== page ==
Festival Q&A: The Darling Buds

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Late eighties alt.rockers The Darling Buds are making a special effort to get together for the Gigantic Indie All Dayer (28 May). They offer a brilliant solution to trekking between stages too.

Tell us what you’ve been up to since last summer?
Just the odd few gigs, as much as our other lives allow. Did a nice festival in Spain and played Hebden Bridge Trades Club, which was brilliant. We played Indietracks festival and an anti-austerity benefit at home in Newport as part of the We Shall Overcome weekend. Plus our 30th anniversary at Easter in London (100 Club). Quite a lot for us when you look at it.

How would you describe your sound?
Changeable! It’s what people who’ve some preconceived idea of what we sound like maybe don’t get. There are three albums out there which are all different and evolving musically, but because our profile in the UK fell off a cliff after the first album, a lot of people are stuck with that image. I like to think if we released something new it would continue the evolution. But I guess it’s always going to be rooted in guitar based indie pop-rock, but hopefully remaining age appropriate, for our advancing years.

What can we expect from you at the Gigantic Indie All-Dayer?
Since we started playing again we’ve got a good idea of what works best from the old material, so it’ll be the set that’s evolved from the last few years – all the crowd pleasers, basically. Luckily there’s nothing in the back catalogue we’re really iffy about. Well, maybe one or two. Hopefully we can work a couple of new ones into it this time as well.

Who else are you excited to see at Gigantic?
It’s great to see Bivouac playing again – they’re really good. BMX Bandits, Cud, Frank and Walters, Telescopes, who we played a lot of our early gigs with, Credit to the Nation. All the bands, it’s all good.

If you could curate your own festival what would the line-up look like with artists dead or alive?
A fantasy festival? Well, firstly I’d prefer it to be inside, as I don’t think electric guitars are meant to be taken outdoors as a rule. As for the line-up, a Buds-curated festival where we all had equal input would surprise a few people. We’d have everything from classic indie, 1960s girl groups and garage bands, punk/hardcore, reggae. We’d definitely have Nancy Sinatra and Lee Hazelwood headline one night, XTC and Spacemen 3 on the others, then Cocteau Twins, Bob Marley, Minor Threat, Stooges, Roxy Music, UK Subs, Pere Ubu, The Ronettes, The Replacements, Napalm Death, Steely Dan. We’d probably ask The Beatles, even though we don’t all agree on them. It would be a superb festival, I have to say.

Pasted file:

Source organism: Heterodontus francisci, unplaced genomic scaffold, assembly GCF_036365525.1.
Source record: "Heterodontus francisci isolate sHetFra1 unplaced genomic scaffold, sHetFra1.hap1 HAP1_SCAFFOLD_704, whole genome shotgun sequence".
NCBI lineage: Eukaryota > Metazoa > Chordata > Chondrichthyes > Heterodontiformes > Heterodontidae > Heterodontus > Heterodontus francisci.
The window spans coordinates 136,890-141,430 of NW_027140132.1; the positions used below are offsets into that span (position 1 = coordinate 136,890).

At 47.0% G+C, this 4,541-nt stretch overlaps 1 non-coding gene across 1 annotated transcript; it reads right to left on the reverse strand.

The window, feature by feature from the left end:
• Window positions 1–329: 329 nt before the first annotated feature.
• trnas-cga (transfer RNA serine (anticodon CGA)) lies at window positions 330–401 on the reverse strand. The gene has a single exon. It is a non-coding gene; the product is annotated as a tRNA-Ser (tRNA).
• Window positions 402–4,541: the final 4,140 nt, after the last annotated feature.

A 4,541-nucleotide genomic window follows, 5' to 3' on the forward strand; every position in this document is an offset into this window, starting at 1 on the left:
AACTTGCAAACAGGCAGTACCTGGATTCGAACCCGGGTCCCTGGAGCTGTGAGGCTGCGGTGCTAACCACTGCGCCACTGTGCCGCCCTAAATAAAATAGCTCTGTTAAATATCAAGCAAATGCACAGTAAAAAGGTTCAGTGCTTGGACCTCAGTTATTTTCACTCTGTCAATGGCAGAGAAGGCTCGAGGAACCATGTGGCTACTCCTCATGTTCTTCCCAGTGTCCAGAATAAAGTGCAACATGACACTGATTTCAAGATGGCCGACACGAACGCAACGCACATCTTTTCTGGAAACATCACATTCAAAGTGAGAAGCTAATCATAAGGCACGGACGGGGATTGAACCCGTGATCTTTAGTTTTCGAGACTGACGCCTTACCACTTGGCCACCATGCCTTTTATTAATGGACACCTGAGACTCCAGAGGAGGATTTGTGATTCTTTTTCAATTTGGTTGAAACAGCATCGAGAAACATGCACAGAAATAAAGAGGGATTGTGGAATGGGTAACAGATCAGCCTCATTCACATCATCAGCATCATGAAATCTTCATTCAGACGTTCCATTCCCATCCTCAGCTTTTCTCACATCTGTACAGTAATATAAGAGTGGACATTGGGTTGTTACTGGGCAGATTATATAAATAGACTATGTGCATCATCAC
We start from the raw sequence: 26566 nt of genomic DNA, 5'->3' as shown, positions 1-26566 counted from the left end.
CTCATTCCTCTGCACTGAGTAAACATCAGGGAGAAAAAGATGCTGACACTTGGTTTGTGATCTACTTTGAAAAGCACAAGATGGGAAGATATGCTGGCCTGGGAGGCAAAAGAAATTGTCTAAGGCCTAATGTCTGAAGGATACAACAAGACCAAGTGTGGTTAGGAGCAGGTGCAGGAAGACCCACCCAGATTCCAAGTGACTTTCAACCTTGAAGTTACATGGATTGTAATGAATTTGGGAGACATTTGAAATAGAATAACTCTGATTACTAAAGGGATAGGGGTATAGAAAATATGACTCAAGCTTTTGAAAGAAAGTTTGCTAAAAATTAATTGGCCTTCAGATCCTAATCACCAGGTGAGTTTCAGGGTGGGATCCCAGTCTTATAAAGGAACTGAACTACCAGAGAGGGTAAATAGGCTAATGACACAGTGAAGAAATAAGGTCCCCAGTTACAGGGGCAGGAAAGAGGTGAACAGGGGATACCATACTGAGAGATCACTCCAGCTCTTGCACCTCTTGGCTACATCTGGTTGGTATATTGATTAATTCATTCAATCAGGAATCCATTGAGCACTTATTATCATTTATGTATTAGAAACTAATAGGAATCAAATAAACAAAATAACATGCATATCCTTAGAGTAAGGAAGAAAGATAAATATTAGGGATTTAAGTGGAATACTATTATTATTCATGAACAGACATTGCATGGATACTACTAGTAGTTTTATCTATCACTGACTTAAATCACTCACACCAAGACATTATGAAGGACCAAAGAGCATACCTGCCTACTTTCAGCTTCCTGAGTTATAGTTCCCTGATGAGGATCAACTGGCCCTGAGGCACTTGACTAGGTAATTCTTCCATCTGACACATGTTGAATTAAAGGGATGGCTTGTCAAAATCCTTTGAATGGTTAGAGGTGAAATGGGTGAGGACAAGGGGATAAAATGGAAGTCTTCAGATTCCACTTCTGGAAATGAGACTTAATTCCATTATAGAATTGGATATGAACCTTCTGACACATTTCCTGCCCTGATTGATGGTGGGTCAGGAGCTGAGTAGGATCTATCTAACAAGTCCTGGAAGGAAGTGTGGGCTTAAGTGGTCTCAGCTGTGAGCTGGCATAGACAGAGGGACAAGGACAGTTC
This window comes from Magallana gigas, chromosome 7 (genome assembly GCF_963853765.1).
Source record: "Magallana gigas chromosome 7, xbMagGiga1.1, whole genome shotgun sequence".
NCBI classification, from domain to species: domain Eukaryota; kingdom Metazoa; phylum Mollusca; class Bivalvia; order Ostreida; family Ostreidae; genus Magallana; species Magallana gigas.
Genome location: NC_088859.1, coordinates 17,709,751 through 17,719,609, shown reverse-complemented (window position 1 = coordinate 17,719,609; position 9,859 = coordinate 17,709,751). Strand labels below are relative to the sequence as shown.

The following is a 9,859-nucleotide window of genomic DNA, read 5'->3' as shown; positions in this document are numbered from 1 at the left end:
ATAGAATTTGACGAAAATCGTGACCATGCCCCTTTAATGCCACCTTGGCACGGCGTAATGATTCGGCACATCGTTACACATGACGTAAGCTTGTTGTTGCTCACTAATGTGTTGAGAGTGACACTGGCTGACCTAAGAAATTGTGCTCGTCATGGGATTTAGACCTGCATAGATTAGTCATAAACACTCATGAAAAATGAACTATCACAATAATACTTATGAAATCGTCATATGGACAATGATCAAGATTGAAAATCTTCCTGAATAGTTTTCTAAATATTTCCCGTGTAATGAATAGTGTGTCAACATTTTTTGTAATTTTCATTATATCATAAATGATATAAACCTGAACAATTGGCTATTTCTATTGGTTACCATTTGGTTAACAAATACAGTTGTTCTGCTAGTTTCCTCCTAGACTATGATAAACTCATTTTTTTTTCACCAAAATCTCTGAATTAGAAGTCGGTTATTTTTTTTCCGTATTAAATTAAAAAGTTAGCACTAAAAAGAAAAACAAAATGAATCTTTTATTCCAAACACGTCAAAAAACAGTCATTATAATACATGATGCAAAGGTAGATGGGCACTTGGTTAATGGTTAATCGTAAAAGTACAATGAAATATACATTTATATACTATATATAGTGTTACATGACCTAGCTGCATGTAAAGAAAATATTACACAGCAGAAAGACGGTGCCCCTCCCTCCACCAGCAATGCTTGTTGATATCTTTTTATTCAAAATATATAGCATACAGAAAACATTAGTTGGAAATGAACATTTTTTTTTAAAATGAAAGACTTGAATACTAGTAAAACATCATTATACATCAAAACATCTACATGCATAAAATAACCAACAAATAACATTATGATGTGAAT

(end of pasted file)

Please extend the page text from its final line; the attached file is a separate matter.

What’s your best festival memory?
Playing as a band, IndieDaze in London was great. It’s very well run and we loved meeting and getting to know other bands, and sharing war stories. Hopefully we’ll get to meet a few more at Gigantic. As punters, a few of us went to the first few Reading Festivals, after it stopped being Reading Rock Festival. They were pretty much as good as it gets for the likes of us, when you look at the line-ups. Lately though we’ve been regulars at Green Man, which is always fantastic, and very handily just up the road from us. Loads of great memories from there – Low were astonishing a few years ago.

What’s in your festival survival kit?
I guess you have to differentiate between indoor and outdoor, as indoor is just like a normal gig but longer, so you need to be aware that it starts really early and you’re going to be in the same building for the whole day. You need to get there early though, as some of the best and most interesting bands are sometimes the first few on. Outdoors is a different beast, and British weather plays a big part, so you need the right clothes, plus you’ll need some basic outdoor survival skills. If you haven’t the time or inclination to join the army and learn that there, just remember to make sure you know how to put your tent up, have some means of emptying your bladder in the middle of the night in your tent, and some earplugs to guard yourself from a sudden outbreak of nocturnal bongo playing. Basic advice really.

Apart from music, what should the ideal festival have?

Speciality one-dayers like Gigantic and IndieDaze and the smaller weekend outdoor festivals like Green Man have got it pretty spot on, I think, apart from some kind of yet to be invented climate control. Glastonbury needs sorting though. You spend more time walking between stages than actually watching music, so I’d introduce some form of transport infrastructure. A simple monorail network maybe?

Antonia Charlesworth

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